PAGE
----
Read the following essay carefully. Then, in an well organized essay, analyze Francis Bacon's attitude towards
revenge. Analyze the rhetorical devices he used to convey his meaning. You may want to consider his use of allusions, diction, figurative language and choice of words.

Of Revenge
    by Sir Francis Bacon (1561-1626)

REVENGE is a kind of wild justice; which the
more man' s nature runs to, the more ought
law to weed it out.  For as for the first wrong, it
doth but offend the law; but the revenge of that
wrong, putteth the law out of office.  Certainly, in
taking revenge, a man is but even with his enemy;
but in passing it over, he is superior; for it is a
prince's part to pardon.  And Solomon, I am sure,
saith, It is the glory of a man, to pass by an offence.
That which is past is gone, and irrevocable; and
wise men have enough to do, with things present
and to come; therefore they do but trifle with
themselves, that labor in past matters.  There is no
man doth a wrong, for the wrong's sake; but
thereby to purchase himself profit, or pleasure, or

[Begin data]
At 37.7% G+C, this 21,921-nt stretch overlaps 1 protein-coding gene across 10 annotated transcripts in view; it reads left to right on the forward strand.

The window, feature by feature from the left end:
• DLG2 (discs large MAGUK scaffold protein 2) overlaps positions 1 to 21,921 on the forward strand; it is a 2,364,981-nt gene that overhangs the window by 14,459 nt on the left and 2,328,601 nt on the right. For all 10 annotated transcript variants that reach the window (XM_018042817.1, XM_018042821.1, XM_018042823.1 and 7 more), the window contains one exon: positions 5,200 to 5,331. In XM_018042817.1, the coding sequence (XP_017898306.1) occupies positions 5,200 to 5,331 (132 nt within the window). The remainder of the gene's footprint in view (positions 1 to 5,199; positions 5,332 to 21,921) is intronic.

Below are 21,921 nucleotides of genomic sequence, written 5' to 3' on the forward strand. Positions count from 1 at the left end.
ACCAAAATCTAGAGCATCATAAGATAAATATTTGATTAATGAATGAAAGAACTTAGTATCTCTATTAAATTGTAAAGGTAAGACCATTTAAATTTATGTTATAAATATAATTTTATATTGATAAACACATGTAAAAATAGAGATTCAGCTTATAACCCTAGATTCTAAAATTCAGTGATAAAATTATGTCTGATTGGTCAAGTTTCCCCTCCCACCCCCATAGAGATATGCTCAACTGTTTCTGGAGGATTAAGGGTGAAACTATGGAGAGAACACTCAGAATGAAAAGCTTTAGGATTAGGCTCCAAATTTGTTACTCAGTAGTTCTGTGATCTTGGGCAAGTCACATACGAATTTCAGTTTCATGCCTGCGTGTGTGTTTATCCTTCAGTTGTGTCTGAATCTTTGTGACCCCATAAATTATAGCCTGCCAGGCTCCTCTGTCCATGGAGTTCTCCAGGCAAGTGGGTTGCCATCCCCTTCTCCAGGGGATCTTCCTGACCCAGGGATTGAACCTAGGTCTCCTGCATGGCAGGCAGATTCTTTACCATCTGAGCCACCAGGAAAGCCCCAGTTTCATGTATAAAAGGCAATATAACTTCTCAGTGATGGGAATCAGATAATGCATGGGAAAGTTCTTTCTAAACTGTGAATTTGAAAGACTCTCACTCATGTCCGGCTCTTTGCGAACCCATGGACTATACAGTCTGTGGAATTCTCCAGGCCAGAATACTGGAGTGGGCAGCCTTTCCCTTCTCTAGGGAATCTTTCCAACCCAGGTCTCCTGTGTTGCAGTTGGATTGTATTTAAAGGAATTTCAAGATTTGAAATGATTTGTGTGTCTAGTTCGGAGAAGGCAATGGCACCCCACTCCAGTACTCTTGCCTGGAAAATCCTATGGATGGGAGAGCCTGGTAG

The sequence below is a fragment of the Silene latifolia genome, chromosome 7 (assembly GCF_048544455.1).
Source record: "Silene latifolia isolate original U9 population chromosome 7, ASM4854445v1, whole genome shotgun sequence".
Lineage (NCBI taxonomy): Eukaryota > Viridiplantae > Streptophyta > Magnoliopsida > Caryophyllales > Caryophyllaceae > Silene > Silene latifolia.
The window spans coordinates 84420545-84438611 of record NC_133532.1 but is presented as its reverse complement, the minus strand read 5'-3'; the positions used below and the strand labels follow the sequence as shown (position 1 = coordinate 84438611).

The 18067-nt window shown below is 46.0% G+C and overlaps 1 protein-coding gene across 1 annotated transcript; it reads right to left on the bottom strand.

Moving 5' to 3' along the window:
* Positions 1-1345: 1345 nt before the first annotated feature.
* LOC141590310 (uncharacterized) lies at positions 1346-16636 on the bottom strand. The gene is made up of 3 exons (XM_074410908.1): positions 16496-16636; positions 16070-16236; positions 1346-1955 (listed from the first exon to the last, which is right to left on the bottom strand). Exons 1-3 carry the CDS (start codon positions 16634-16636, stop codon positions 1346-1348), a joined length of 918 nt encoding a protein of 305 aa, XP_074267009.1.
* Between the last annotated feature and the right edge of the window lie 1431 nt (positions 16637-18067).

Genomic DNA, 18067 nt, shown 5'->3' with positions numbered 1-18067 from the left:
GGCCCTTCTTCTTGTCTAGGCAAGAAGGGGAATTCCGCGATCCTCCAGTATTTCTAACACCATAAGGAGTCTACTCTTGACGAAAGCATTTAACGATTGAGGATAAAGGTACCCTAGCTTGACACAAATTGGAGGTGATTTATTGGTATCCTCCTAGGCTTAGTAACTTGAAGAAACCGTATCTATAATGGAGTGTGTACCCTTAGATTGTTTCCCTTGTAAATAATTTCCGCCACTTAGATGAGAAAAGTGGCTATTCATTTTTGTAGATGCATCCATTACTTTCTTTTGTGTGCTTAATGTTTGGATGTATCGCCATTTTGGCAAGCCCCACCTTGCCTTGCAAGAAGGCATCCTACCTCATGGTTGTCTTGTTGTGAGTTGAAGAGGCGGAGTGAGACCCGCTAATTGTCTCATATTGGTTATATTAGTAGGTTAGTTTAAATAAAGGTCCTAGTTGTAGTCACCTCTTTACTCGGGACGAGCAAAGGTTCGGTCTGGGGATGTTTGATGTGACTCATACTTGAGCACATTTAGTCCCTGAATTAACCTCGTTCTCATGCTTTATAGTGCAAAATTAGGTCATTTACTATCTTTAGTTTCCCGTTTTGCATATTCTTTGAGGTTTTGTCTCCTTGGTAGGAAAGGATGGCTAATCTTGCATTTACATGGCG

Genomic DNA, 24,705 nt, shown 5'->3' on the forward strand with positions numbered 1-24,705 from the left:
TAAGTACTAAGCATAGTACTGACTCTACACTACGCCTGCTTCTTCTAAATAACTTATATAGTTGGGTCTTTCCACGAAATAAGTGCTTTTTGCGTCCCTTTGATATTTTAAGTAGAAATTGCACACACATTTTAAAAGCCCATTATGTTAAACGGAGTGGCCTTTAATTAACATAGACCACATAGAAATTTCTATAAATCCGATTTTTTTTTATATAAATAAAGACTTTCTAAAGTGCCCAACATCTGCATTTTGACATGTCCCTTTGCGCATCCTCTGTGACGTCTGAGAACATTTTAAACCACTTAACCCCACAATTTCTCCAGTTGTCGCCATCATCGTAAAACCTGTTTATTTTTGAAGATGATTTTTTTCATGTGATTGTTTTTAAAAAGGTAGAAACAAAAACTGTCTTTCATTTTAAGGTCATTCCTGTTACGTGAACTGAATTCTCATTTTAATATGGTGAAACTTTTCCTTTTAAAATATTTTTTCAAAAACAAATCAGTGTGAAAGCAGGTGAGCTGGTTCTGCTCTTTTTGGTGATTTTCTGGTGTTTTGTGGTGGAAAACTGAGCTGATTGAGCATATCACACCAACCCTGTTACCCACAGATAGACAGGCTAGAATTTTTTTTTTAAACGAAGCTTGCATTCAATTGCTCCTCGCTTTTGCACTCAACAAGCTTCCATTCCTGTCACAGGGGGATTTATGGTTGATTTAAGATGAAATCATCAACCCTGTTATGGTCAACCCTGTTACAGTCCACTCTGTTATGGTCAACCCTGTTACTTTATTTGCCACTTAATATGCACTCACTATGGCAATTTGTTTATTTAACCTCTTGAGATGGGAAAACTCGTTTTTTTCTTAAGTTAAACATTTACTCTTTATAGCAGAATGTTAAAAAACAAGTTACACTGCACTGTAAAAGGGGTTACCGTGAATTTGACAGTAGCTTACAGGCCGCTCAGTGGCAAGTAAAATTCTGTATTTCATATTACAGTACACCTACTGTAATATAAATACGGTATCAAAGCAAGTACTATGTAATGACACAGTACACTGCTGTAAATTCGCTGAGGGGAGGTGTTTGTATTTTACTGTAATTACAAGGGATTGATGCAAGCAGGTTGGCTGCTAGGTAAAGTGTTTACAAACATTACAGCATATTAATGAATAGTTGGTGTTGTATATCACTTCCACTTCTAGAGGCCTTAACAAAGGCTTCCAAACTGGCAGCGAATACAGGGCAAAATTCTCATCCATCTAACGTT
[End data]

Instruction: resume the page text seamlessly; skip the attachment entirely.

honor, or the like.  Therefore why should I be
angry with a man, for loving himself better than
me? And if any man should do wrong, merely out
of ill-nature, why, yet it is but like the thorn or
briar, which prick and scratch, because they can
do no other.  The most tolerable sort of revenge, is
for those wrongs which there is no law to remedy;
but then let a man take heed, the revenge be such
as there is no law to punish; else a man's enemy is
still before hand, and it is two for one.  Some, when
they take revenge, are desirous, the party should
know, whence it cometh.  This is the more gener-
ous.  For the delight seemeth to be, not so much in
doing the hurt, as in making the party repent.  But
base and crafty cowards, are like the arrow that
flieth in the dark.  Cosmus, duke of Florence, had a
desperate saying against perfidious or neglecting
friends, as if those wrongs were unpardonable;
You shall read (saith he) that we are commanded
to forgive our enemies; but you never read, that we
are commanded to forgive our friends.  But yet the
spirit of Job was in a better tune: Shall we (saith
he) take good at God's hands, and not be content to
take evil also? And so of friends in a proportion.
This is certain, that a man that studieth revenge,
keeps his own wounds green, which otherwise
would heal, and do well.  Public revenges are for
the most part fortunate; as that for the death of
Caesar; for the death of Pertinax; for the death of
Henry the Third of France; and many more.  But
in private revenges, it is not so.  Nay rather, vindic-
tive persons live the life of witches; who, as they
are mischievous, so end they infortunate.